Plastic used as heat sink

Japanese electric vehicle pioneer, SIM-DRIVE has used a hybrid polyamide-aluminium to act as a heat sink for its latest concept car.

The SIM-CEL prototype uses a hybrid Stanyl TC551 and aluminium to act as a heat sink for its LED headlights. Heat sinks are normally made in aluminium that has much higher thermal conductivity than Stanyl (160 W/mK) but an all-aluminium heat sink would be over 25% heavier. As the Stanyl TC has very good flow properties it enabled engineers to design the part with thin walls and a high surface-to-volume ratio to get very good heat dissipation.

The car also uses a body panel featuring DSM's EcoPaXX polyamide 410 and a wheel cover centre cap in the same material. EcoPaXX polyamide 410 is 70% resourced from the castor plant and is certified 100% carbon neutral from cradle to gate and both parts are 50% lighter than a metal version.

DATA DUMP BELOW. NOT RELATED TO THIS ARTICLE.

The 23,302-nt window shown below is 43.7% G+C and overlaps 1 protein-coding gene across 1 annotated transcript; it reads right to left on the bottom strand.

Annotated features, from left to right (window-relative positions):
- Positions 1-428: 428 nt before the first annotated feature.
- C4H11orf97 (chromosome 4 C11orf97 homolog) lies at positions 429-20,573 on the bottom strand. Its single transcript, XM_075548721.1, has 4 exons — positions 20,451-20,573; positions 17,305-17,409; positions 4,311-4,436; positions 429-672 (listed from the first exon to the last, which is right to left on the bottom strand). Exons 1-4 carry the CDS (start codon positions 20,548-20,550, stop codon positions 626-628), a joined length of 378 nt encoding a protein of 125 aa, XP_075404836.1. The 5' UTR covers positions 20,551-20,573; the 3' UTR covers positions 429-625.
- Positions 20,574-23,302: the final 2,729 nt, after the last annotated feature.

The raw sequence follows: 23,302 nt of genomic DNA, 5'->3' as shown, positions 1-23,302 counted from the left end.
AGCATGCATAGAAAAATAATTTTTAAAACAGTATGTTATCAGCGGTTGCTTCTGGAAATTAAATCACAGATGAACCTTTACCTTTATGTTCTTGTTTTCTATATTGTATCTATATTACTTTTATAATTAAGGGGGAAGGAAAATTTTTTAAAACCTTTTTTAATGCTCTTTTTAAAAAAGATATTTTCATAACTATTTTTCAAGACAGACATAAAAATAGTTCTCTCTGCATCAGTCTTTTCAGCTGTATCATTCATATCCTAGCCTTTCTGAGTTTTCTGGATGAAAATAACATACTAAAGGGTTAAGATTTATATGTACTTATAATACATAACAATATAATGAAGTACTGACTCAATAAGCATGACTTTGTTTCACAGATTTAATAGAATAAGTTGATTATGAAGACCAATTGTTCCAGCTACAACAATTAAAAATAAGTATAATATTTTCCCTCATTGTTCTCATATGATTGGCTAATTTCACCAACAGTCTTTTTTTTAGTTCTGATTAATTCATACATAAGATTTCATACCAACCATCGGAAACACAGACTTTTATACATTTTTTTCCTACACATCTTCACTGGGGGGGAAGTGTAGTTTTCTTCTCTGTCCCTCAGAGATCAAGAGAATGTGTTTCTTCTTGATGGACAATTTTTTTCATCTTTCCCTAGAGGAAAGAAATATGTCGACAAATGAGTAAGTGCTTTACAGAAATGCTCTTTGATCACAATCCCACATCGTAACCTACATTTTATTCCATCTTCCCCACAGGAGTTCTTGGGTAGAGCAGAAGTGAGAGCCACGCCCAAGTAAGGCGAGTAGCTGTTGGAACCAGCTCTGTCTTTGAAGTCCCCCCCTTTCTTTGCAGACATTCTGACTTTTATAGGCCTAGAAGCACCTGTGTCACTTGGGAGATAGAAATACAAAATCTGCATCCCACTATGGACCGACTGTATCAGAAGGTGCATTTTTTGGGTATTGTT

This enabled the concept car to hit weight targets to give it the necessary performance. The SIM-CEL prototype has a range of 325km on a single charge and acceleration from 0 to 100km/h in just 4.2s.

EcoPaXXs has very good flow properties, excellent surface finish and is resistant to high temperature to enable inline painting. It also absorbs little water and has a very good dimensional stability. It also has sufficient elasticity to enable assembly with snap fits.

Author
Justin Cunningham

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